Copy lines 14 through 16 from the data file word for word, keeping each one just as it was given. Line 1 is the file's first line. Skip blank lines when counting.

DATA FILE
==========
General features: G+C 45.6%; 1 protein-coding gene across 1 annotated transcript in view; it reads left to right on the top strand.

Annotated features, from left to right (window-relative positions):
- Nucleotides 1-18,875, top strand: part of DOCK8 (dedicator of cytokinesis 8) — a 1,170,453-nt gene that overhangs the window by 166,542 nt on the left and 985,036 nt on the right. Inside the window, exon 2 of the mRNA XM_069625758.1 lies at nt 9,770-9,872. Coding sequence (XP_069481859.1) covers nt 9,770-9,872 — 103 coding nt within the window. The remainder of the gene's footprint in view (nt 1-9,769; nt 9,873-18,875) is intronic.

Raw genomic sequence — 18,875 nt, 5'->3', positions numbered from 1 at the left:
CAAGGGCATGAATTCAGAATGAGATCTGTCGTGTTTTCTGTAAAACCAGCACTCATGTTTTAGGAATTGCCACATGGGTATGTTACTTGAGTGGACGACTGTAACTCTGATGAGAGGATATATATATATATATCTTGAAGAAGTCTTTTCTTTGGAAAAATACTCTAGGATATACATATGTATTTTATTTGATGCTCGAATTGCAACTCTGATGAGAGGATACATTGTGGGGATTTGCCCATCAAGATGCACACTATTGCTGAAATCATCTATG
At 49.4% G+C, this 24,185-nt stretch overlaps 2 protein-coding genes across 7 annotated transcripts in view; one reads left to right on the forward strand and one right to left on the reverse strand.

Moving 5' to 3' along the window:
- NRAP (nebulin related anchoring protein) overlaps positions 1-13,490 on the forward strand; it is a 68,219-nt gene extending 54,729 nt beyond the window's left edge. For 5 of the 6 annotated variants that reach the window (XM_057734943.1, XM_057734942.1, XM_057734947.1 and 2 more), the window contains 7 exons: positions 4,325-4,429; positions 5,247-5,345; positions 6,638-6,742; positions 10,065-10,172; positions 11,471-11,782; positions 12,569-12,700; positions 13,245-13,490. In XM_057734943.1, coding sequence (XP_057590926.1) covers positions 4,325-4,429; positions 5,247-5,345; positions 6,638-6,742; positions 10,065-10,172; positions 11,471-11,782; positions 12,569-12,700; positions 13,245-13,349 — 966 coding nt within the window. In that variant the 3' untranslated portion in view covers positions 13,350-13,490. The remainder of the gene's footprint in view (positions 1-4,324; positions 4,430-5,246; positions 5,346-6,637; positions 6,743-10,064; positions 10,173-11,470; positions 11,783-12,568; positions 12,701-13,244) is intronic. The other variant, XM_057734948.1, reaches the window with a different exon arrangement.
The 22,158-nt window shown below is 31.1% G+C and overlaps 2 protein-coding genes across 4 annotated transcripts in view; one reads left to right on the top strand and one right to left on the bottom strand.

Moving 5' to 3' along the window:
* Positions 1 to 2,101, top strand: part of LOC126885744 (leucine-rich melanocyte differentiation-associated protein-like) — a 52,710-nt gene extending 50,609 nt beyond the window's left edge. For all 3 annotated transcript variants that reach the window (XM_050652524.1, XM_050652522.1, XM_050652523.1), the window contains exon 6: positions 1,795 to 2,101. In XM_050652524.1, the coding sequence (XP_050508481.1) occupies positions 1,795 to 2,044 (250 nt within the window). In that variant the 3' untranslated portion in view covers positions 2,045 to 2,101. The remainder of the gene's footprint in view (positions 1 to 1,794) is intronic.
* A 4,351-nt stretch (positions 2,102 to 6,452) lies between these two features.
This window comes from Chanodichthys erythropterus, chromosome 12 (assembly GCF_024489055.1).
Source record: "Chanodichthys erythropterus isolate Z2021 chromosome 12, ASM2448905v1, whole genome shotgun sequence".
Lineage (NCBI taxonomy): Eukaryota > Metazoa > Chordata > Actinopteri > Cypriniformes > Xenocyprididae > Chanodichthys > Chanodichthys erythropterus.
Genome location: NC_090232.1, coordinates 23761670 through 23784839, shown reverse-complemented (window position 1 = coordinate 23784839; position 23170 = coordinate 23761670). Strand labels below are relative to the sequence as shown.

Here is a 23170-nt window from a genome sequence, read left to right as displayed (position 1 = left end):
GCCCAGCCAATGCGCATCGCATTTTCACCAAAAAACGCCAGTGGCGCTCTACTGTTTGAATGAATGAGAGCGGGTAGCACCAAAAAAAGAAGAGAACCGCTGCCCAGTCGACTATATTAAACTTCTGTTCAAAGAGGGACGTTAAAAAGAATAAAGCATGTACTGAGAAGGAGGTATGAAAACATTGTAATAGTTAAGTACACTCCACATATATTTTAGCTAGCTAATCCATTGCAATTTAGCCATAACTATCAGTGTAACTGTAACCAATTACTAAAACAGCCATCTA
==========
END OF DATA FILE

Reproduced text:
Source record: "Chanodichthys erythropterus isolate Z2021 chromosome 12, ASM2448905v1, whole genome shotgun sequence".
Lineage (NCBI taxonomy): Eukaryota > Metazoa > Chordata > Actinopteri > Cypriniformes > Xenocyprididae > Chanodichthys > Chanodichthys erythropterus.
Genome location: NC_090232.1, coordinates 23761670 through 23784839, shown reverse-complemented (window position 1 = coordinate 23784839; position 23170 = coordinate 23761670). Strand labels below are relative to the sequence as shown.